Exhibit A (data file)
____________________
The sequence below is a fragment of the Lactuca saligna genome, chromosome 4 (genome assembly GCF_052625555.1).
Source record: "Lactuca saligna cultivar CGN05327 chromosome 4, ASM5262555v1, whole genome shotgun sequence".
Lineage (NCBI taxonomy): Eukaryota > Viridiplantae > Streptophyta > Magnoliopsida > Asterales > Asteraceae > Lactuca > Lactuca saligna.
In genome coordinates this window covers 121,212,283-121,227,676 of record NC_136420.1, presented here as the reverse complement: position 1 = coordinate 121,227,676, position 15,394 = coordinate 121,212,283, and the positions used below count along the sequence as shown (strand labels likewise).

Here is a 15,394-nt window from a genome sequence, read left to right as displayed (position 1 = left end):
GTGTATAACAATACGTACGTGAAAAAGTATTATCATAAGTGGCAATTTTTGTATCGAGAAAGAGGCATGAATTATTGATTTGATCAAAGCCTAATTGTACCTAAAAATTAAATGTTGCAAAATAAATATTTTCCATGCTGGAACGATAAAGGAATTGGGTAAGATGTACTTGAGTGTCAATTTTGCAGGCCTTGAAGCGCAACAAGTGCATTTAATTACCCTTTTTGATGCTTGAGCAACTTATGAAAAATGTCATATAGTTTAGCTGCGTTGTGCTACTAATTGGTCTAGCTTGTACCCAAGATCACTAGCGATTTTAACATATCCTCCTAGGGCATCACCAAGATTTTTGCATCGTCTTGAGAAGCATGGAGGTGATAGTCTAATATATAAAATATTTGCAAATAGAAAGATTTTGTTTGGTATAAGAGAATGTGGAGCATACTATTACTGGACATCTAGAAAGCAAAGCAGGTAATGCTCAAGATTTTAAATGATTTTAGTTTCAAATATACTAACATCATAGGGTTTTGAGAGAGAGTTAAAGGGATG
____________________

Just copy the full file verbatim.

The sequence below is a fragment of the Lactuca saligna genome, chromosome 4 (genome assembly GCF_052625555.1).
Source record: "Lactuca saligna cultivar CGN05327 chromosome 4, ASM5262555v1, whole genome shotgun sequence".
Lineage (NCBI taxonomy): Eukaryota > Viridiplantae > Streptophyta > Magnoliopsida > Asterales > Asteraceae > Lactuca > Lactuca saligna.
In genome coordinates this window covers 121,212,283-121,227,676 of record NC_136420.1, presented here as the reverse complement: position 1 = coordinate 121,227,676, position 15,394 = coordinate 121,212,283, and the positions used below count along the sequence as shown (strand labels likewise).

Here is a 15,394-nt window from a genome sequence, read left to right as displayed (position 1 = left end):
GTGTATAACAATACGTACGTGAAAAAGTATTATCATAAGTGGCAATTTTTGTATCGAGAAAGAGGCATGAATTATTGATTTGATCAAAGCCTAATTGTACCTAAAAATTAAATGTTGCAAAATAAATATTTTCCATGCTGGAACGATAAAGGAATTGGGTAAGATGTACTTGAGTGTCAATTTTGCAGGCCTTGAAGCGCAACAAGTGCATTTAATTACCCTTTTTGATGCTTGAGCAACTTATGAAAAATGTCATATAGTTTAGCTGCGTTGTGCTACTAATTGGTCTAGCTTGTACCCAAGATCACTAGCGATTTTAACATATCCTCCTAGGGCATCACCAAGATTTTTGCATCGTCTTGAGAAGCATGGAGGTGATAGTCTAATATATAAAATATTTGCAAATAGAAAGATTTTGTTTGGTATAAGAGAATGTGGAGCATACTATTACTGGACATCTAGAAAGCAAAGCAGGTAATGCTCAAGATTTTAAATGATTTTAGTTTCAAATATACTAACATCATAGGGTTTTGAGAGAGAGTTAAAGGGATG